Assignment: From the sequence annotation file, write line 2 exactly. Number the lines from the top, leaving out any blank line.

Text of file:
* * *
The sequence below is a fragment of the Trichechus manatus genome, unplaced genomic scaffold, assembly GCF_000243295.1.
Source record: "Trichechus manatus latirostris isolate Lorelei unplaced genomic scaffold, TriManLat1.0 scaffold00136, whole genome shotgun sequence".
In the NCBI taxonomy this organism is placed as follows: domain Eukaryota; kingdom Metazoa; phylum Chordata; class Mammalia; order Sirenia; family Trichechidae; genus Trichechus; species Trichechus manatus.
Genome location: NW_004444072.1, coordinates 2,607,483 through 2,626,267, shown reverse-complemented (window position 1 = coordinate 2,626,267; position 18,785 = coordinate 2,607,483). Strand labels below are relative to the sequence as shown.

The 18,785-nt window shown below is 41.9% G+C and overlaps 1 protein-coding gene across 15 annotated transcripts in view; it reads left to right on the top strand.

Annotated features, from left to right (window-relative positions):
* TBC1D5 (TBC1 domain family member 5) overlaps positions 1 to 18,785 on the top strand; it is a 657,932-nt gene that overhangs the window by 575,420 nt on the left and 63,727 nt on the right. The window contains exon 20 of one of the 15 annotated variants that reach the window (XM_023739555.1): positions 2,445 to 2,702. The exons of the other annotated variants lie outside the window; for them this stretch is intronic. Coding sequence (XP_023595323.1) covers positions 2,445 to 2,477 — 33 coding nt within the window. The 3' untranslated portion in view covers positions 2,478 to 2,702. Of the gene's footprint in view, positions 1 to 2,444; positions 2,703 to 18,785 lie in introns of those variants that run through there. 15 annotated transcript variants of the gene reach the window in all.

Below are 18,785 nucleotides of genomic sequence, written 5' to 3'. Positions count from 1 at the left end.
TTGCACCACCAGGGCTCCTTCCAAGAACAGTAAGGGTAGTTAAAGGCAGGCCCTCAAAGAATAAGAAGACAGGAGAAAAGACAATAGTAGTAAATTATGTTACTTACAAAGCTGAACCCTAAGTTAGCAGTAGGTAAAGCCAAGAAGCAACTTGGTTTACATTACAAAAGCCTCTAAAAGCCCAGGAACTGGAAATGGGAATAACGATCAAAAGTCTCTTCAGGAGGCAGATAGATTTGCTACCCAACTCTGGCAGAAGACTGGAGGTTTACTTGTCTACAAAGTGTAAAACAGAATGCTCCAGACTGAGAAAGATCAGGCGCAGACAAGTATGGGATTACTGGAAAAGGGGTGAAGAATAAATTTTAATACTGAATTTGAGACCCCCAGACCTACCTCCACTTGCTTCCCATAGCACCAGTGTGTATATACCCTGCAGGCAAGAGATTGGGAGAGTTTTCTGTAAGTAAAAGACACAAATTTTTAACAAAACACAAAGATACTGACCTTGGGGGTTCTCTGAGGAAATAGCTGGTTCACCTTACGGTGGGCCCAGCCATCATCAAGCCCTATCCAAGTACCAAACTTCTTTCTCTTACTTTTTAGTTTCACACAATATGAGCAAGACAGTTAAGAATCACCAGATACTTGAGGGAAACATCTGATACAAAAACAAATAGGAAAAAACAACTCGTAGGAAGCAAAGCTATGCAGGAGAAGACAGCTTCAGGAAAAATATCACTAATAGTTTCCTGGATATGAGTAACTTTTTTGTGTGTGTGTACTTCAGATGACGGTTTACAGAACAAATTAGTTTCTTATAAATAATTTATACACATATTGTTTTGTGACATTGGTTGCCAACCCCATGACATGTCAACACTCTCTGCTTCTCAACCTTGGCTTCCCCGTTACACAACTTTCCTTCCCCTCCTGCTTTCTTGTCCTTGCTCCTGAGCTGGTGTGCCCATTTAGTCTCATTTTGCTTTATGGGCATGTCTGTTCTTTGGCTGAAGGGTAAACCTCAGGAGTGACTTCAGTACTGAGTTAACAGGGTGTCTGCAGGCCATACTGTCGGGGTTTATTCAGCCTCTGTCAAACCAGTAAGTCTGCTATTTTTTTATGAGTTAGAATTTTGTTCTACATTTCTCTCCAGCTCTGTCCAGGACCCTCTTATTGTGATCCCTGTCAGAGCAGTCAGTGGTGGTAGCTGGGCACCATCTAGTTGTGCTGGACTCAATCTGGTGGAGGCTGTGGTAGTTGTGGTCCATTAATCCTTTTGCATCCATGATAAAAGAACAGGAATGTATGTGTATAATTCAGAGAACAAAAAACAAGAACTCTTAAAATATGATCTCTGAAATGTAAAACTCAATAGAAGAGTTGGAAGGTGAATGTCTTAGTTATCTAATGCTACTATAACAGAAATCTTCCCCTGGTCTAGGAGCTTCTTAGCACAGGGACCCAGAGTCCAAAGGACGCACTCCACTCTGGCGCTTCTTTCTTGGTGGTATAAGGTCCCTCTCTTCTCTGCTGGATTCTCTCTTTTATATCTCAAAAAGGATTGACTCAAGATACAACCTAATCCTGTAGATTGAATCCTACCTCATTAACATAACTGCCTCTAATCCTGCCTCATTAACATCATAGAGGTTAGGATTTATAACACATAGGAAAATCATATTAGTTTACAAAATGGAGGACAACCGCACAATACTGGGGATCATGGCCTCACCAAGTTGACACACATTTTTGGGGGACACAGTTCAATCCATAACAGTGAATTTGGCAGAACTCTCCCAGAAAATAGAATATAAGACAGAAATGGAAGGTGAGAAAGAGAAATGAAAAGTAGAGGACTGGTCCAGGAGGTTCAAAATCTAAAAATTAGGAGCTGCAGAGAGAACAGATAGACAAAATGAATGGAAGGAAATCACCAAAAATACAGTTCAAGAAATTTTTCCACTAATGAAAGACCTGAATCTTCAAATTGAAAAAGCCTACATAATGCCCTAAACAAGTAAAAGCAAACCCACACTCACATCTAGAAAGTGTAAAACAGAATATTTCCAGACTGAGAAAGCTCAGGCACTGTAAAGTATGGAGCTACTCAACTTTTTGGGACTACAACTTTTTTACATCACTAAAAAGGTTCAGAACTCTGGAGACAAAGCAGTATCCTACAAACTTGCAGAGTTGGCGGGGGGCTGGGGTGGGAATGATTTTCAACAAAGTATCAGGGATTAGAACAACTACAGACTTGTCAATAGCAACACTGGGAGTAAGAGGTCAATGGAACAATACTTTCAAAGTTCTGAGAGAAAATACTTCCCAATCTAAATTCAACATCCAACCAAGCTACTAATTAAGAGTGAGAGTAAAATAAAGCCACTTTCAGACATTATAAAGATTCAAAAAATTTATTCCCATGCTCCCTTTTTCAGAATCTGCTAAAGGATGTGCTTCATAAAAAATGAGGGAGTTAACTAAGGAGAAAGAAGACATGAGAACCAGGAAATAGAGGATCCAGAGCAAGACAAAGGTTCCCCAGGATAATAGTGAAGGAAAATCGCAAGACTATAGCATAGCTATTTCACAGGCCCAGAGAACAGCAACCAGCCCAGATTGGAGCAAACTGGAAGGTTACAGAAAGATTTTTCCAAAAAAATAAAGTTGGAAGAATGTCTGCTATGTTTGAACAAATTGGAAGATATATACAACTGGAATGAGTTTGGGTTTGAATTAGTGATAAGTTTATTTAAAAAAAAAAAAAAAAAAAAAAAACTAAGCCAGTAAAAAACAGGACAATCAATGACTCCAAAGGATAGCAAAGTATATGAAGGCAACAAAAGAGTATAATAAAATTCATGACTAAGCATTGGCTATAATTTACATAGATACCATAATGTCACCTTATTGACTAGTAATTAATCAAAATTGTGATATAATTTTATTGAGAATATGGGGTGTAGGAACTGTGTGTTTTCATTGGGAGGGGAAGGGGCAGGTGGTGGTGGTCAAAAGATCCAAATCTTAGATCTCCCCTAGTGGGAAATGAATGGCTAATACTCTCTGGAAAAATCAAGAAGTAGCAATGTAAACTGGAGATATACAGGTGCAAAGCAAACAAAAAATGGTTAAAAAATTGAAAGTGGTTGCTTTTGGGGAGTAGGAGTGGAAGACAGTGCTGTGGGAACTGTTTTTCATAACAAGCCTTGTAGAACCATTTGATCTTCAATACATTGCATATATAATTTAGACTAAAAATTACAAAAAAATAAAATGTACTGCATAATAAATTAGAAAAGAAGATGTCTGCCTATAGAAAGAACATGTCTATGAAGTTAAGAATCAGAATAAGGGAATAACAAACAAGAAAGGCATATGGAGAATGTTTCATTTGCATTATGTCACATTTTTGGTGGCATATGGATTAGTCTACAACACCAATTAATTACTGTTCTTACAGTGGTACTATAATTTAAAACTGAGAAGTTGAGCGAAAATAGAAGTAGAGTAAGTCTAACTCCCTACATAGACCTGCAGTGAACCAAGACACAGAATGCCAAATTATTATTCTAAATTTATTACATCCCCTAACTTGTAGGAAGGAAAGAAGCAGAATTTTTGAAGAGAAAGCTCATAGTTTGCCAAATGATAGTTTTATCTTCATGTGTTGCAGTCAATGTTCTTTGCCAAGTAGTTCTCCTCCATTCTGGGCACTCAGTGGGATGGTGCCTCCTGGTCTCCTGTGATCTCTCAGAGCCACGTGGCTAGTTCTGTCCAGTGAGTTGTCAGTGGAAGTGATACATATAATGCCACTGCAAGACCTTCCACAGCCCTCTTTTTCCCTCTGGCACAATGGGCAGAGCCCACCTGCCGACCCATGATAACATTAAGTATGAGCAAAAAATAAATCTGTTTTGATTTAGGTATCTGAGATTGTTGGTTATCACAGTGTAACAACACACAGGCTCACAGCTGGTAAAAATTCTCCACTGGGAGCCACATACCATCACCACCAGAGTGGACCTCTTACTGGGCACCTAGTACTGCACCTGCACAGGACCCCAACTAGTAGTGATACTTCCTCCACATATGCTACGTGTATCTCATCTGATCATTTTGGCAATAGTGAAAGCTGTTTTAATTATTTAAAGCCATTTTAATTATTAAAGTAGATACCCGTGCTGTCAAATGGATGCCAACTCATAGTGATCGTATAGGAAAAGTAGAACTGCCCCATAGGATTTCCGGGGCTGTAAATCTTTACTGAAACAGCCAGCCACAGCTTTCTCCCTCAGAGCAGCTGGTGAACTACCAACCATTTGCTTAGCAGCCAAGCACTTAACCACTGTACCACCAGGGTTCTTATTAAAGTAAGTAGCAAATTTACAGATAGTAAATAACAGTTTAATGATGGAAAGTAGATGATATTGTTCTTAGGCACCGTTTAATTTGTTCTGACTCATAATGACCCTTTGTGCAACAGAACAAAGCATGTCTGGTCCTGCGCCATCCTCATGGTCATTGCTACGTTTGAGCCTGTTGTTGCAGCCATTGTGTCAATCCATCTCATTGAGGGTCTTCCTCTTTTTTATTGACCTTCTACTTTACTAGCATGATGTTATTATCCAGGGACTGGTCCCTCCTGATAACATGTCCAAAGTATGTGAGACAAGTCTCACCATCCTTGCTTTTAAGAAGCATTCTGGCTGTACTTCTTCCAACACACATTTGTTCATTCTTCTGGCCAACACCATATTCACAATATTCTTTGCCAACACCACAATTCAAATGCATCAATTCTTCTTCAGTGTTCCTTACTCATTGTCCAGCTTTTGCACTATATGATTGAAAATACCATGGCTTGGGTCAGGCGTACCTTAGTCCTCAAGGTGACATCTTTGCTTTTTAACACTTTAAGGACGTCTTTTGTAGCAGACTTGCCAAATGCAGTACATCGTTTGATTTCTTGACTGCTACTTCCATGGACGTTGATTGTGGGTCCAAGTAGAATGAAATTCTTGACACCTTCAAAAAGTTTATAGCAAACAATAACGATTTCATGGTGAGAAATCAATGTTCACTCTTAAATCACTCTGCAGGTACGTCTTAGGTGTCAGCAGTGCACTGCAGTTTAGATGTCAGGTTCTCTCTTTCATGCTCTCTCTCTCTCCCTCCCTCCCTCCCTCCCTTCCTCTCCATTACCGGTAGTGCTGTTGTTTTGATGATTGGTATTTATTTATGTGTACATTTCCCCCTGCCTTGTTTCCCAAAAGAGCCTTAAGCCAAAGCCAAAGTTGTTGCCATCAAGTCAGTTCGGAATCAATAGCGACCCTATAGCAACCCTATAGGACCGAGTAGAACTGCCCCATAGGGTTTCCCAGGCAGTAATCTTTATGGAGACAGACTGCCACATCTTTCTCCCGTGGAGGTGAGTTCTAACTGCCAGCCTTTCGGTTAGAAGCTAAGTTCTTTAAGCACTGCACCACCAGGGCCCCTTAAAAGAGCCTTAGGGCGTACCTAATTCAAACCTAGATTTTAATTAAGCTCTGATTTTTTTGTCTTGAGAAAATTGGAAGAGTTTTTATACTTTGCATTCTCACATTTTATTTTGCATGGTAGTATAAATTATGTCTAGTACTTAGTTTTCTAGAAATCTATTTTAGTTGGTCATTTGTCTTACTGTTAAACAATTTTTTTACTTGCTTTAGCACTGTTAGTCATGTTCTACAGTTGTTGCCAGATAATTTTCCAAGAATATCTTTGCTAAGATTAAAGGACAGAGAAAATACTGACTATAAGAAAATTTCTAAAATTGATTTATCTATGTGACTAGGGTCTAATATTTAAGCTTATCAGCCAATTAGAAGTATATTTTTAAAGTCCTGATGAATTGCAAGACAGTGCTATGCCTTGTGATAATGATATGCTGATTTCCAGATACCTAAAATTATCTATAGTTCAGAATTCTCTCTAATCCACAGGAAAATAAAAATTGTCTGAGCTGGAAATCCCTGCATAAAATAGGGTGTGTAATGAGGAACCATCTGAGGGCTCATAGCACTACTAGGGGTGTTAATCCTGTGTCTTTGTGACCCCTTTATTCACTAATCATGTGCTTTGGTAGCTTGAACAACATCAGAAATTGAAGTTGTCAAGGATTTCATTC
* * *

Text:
Source record: "Trichechus manatus latirostris isolate Lorelei unplaced genomic scaffold, TriManLat1.0 scaffold00136, whole genome shotgun sequence".